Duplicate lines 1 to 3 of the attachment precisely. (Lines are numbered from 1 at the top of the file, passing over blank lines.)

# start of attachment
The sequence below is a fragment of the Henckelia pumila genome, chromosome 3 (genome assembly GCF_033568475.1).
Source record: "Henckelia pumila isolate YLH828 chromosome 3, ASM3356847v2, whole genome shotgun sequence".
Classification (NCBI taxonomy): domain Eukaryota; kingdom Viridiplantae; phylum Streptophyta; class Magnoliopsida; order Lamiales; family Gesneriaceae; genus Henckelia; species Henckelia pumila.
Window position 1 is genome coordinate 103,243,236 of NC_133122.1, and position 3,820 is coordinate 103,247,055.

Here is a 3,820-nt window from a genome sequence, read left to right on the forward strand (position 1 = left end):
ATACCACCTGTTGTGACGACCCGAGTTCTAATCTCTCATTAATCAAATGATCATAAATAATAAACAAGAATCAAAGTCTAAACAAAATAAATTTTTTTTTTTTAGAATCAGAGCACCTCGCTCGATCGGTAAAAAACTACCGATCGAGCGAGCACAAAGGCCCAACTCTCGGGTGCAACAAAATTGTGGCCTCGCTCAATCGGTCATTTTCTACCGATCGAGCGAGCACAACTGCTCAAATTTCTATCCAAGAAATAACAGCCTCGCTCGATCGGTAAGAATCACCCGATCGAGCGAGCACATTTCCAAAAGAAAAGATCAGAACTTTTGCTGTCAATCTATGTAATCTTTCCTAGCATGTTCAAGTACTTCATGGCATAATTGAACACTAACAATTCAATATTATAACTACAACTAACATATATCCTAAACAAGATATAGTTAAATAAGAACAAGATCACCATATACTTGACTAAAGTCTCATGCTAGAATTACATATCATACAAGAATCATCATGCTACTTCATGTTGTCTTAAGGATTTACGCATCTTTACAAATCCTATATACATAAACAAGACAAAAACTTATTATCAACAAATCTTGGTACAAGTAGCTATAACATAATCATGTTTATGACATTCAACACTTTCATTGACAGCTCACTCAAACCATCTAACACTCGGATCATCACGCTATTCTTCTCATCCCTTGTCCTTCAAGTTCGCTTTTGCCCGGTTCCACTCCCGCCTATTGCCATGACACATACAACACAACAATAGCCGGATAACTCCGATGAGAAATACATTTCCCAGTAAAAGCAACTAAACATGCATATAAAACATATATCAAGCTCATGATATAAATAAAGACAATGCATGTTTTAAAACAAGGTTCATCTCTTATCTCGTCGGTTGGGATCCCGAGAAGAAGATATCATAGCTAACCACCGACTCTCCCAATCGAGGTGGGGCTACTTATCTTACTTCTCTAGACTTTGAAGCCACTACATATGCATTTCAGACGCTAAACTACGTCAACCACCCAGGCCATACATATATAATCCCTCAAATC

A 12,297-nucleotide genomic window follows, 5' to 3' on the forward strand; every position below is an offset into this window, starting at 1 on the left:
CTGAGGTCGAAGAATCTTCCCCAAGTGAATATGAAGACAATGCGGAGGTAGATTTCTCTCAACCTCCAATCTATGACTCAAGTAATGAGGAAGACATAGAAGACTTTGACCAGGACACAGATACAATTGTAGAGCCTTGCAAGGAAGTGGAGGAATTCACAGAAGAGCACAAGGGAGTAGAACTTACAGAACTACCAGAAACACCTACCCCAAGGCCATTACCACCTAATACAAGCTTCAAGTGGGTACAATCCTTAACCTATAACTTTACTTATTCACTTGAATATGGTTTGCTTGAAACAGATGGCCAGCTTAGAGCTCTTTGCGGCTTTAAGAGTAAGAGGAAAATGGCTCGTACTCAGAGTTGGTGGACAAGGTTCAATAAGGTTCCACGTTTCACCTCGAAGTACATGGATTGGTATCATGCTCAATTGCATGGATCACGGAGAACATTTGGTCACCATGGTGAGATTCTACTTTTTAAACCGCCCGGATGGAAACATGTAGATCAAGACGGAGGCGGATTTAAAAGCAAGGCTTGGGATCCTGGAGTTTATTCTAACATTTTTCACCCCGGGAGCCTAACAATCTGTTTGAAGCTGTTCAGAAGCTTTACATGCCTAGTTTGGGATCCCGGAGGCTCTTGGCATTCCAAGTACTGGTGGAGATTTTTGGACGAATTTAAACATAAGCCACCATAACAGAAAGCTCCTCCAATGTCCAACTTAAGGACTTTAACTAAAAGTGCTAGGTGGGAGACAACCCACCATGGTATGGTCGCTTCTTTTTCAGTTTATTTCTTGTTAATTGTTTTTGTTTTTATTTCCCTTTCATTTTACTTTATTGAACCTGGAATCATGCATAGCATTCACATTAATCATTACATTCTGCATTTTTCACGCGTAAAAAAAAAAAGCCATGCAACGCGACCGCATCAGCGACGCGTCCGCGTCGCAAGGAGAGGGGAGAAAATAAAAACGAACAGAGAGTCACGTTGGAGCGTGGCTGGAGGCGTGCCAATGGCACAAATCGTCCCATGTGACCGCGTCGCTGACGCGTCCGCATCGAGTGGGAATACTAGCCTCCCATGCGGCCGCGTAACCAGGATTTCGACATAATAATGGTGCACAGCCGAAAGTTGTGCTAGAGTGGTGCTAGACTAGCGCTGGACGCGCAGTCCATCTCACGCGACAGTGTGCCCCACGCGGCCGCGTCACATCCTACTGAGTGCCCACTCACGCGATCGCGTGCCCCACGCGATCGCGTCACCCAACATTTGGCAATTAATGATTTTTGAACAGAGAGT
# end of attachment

The sequence below is a fragment of the Henckelia pumila genome, chromosome 3 (genome assembly GCF_033568475.1).
Source record: "Henckelia pumila isolate YLH828 chromosome 3, ASM3356847v2, whole genome shotgun sequence".
Classification (NCBI taxonomy): domain Eukaryota; kingdom Viridiplantae; phylum Streptophyta; class Magnoliopsida; order Lamiales; family Gesneriaceae; genus Henckelia; species Henckelia pumila.